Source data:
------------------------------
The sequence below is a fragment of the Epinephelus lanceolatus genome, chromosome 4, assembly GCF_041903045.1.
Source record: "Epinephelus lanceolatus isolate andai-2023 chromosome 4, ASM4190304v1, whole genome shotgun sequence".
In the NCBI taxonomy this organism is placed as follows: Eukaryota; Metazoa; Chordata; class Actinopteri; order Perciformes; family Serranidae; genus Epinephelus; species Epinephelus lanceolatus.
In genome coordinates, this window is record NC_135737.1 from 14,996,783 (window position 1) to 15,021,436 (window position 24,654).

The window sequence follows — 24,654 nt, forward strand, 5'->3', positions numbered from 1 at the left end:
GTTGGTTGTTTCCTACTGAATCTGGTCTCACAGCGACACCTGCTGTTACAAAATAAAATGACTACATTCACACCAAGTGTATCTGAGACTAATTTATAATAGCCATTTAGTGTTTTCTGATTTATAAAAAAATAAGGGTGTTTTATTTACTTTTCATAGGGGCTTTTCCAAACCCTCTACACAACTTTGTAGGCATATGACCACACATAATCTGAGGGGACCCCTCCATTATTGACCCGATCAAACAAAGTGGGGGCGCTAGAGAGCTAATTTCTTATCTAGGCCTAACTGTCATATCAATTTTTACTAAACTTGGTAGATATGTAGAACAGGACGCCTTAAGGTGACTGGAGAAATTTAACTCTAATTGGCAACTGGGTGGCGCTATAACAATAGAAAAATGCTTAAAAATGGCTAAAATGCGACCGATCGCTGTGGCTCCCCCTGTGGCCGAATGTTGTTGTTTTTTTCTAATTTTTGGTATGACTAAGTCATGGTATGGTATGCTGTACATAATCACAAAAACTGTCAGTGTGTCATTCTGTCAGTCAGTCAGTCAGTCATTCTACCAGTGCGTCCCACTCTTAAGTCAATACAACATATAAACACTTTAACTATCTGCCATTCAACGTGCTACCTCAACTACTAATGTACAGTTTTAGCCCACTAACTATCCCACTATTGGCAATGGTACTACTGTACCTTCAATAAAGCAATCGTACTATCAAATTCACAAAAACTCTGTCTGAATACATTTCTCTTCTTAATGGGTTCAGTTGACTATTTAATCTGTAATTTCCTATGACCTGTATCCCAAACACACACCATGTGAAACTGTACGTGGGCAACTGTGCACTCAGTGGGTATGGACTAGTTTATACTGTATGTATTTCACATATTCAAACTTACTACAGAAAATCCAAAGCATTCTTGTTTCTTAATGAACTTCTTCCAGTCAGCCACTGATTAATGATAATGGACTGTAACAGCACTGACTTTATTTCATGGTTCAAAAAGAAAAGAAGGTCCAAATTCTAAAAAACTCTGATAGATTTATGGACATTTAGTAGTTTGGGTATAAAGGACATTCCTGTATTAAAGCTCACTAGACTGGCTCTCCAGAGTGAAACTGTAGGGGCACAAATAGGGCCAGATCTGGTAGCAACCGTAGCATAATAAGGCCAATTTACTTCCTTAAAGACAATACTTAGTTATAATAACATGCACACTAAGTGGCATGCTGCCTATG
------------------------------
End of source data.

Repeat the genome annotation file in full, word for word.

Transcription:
The sequence below is a fragment of the Epinephelus lanceolatus genome, chromosome 4, assembly GCF_041903045.1.
Source record: "Epinephelus lanceolatus isolate andai-2023 chromosome 4, ASM4190304v1, whole genome shotgun sequence".
In the NCBI taxonomy this organism is placed as follows: Eukaryota; Metazoa; Chordata; class Actinopteri; order Perciformes; family Serranidae; genus Epinephelus; species Epinephelus lanceolatus.
In genome coordinates, this window is record NC_135737.1 from 14,996,783 (window position 1) to 15,021,436 (window position 24,654).

The window sequence follows — 24,654 nt, forward strand, 5'->3', positions numbered from 1 at the left end:
GTTGGTTGTTTCCTACTGAATCTGGTCTCACAGCGACACCTGCTGTTACAAAATAAAATGACTACATTCACACCAAGTGTATCTGAGACTAATTTATAATAGCCATTTAGTGTTTTCTGATTTATAAAAAAATAAGGGTGTTTTATTTACTTTTCATAGGGGCTTTTCCAAACCCTCTACACAACTTTGTAGGCATATGACCACACATAATCTGAGGGGACCCCTCCATTATTGACCCGATCAAACAAAGTGGGGGCGCTAGAGAGCTAATTTCTTATCTAGGCCTAACTGTCATATCAATTTTTACTAAACTTGGTAGATATGTAGAACAGGACGCCTTAAGGTGACTGGAGAAATTTAACTCTAATTGGCAACTGGGTGGCGCTATAACAATAGAAAAATGCTTAAAAATGGCTAAAATGCGACCGATCGCTGTGGCTCCCCCTGTGGCCGAATGTTGTTGTTTTTTTCTAATTTTTGGTATGACTAAGTCATGGTATGGTATGCTGTACATAATCACAAAAACTGTCAGTGTGTCATTCTGTCAGTCAGTCAGTCAGTCATTCTACCAGTGCGTCCCACTCTTAAGTCAATACAACATATAAACACTTTAACTATCTGCCATTCAACGTGCTACCTCAACTACTAATGTACAGTTTTAGCCCACTAACTATCCCACTATTGGCAATGGTACTACTGTACCTTCAATAAAGCAATCGTACTATCAAATTCACAAAAACTCTGTCTGAATACATTTCTCTTCTTAATGGGTTCAGTTGACTATTTAATCTGTAATTTCCTATGACCTGTATCCCAAACACACACCATGTGAAACTGTACGTGGGCAACTGTGCACTCAGTGGGTATGGACTAGTTTATACTGTATGTATTTCACATATTCAAACTTACTACAGAAAATCCAAAGCATTCTTGTTTCTTAATGAACTTCTTCCAGTCAGCCACTGATTAATGATAATGGACTGTAACAGCACTGACTTTATTTCATGGTTCAAAAAGAAAAGAAGGTCCAAATTCTAAAAAACTCTGATAGATTTATGGACATTTAGTAGTTTGGGTATAAAGGACATTCCTGTATTAAAGCTCACTAGACTGGCTCTCCAGAGTGAAACTGTAGGGGCACAAATAGGGCCAGATCTGGTAGCAACCGTAGCATAATAAGGCCAATTTACTTCCTTAAAGACAATACTTAGTTATAATAACATGCACACTAAGTGGCATGCTGCCTATG